Film Review: America's Sweethearts
Ooops. Maybe too much sweet at its heart...
'America's Sweethearts' desperately wants to be a love story but you are never quite sure who is in love with who. Is the film a loving homage to Hollywood itself, its inherent kookiness, sinful wealth and dazzling glamour? Is it a tribute to big screen actors-their quirks, their vanities and insecurities? We are never really sure, and the waters are further muddied because "America's Sweethearts" also markets itself as a biting satire on contemporary Hollywood mores. It wants to be sharp, elegant and debonair, but it's not even close to Altman's "The Player" in terms of worldliness and veiled spite.
The movie centres on a glamorous screen couple whose marriage has recently dissolved, and "America's Sweethearts" references to other such ill starred couples-Nicole n' Tom, Ken'n' Em, Mel' and Don, are too arch to be funny. John Cusack and Catherine Zeta Jones play the unhappy couple, Zeta Jones with a Spanish boyfriend in tow. Julia Roberts plays Zeta Jones' put upon sister / PA / babysitter.
The performances of Cusack, Zeta Jones and Roberts in this movie betray the lack of focus in Director Joe Roth's intentions. Cusack is a fine actor who rarely disappoints and who seems to be able to draw good performances from those around him. He mugs his way through the film and his work in this film represents a regrettable dip in his career. Zeta Jones is blessed with looks which would adore any screen but she lacks comic timing. She's also far too pretty to be kittenish and she never makes anything of what could be a challenging role. Julia Roberts starts out the movie as an Ugly Duckling with risible NHS specs and dowdy duds. Two hours later the Roberts smile fills the screen and she scrubs up as a Star, which I suppose is what she is. She has never been the greatest actress but she's blessed with screen presence, an indefinable gift.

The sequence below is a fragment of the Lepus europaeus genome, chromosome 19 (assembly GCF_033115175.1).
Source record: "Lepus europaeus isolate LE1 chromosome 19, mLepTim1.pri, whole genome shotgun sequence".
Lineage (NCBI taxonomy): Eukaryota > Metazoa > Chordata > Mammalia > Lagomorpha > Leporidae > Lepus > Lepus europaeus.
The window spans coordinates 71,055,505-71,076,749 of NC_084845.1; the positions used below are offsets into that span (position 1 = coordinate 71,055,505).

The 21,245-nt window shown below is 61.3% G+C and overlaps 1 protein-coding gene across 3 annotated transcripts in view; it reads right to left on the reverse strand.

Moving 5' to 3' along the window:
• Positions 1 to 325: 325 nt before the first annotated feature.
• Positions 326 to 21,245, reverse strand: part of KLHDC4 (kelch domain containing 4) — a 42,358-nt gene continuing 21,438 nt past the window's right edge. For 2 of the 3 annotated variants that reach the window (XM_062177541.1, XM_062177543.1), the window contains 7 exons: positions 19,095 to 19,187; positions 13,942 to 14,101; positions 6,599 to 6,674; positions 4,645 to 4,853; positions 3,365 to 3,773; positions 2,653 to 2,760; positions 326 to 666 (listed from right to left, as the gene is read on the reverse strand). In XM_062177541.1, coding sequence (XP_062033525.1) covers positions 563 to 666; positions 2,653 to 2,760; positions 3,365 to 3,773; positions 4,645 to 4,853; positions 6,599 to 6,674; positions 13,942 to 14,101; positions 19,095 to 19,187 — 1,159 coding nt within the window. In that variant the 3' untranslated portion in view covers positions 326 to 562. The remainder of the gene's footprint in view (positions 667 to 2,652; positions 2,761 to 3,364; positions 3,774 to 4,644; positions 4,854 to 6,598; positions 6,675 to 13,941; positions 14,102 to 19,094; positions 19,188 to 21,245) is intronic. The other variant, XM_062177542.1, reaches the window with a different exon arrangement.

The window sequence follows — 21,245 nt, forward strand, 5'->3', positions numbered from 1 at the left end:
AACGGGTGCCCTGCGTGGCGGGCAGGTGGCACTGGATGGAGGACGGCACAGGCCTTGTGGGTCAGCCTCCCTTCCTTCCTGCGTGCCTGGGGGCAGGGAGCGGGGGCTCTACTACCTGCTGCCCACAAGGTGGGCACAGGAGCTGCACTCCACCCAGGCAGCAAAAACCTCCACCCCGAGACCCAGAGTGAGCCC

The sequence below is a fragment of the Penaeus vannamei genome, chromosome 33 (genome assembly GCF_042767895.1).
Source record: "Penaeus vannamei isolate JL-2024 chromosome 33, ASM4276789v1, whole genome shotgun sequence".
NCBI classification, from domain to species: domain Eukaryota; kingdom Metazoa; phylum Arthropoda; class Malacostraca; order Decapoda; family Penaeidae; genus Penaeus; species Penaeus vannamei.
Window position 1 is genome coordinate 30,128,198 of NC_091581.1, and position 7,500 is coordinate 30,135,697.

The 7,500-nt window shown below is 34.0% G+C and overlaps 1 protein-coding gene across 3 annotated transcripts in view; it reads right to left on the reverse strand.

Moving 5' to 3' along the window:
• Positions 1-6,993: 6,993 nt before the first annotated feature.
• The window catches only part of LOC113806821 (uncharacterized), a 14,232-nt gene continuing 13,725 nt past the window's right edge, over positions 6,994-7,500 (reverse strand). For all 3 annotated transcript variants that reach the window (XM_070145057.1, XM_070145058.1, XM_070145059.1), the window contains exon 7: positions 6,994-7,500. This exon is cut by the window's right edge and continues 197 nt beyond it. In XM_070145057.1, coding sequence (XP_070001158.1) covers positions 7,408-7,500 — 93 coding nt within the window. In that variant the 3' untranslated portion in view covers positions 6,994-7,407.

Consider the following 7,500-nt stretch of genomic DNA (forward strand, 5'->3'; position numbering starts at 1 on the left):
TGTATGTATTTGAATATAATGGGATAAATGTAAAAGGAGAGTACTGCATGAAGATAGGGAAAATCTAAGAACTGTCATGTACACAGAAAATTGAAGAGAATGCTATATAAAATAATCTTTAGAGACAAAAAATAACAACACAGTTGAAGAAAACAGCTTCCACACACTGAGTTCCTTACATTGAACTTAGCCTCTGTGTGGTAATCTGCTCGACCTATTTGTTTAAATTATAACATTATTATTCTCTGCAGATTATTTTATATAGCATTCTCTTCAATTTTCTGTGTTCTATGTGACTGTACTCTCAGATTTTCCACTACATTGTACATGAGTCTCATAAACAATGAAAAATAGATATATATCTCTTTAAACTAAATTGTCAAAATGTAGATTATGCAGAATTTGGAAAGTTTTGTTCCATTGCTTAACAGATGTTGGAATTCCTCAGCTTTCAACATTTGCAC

'America's Sweethearts' resolves itself at a junket held in a swish hotel in the Nevada desert. The junket ostensibly promotes Roberts' and Zeta Jones' last movie together. Christopher Walken makes a cameo appearance as the Mad Movie Director, ?la Kubrick, Altman or Lean. He tries to invest the part with irony but he comes across all goofball. Again, it will not be seen in the future one of Walken's prouder moments.
Most of the junket scenes in "America's Sweethearts" are badly conceived slapstick. There's a particularly clumsy dig at Zeta Jones' Spanish boyfriend and at Spanish men in general. Billy Crystal, one of the movies' scriptwriters, gives himself the film's best line, a gag about rabbis, poison and a murderous wife, but he gets involved in a badly judged running gag involving a mutt and fellatio. It looks even worse than it sounds.
The movie's last few frames predictably tie everything up in a sickly sweet mom and apple pie happy ending. The lasting impression is of a movie trying to be several things at once. With proper direction 'America's Sweethearts' could have cut the mustard, but in truth it's an unwieldy mess.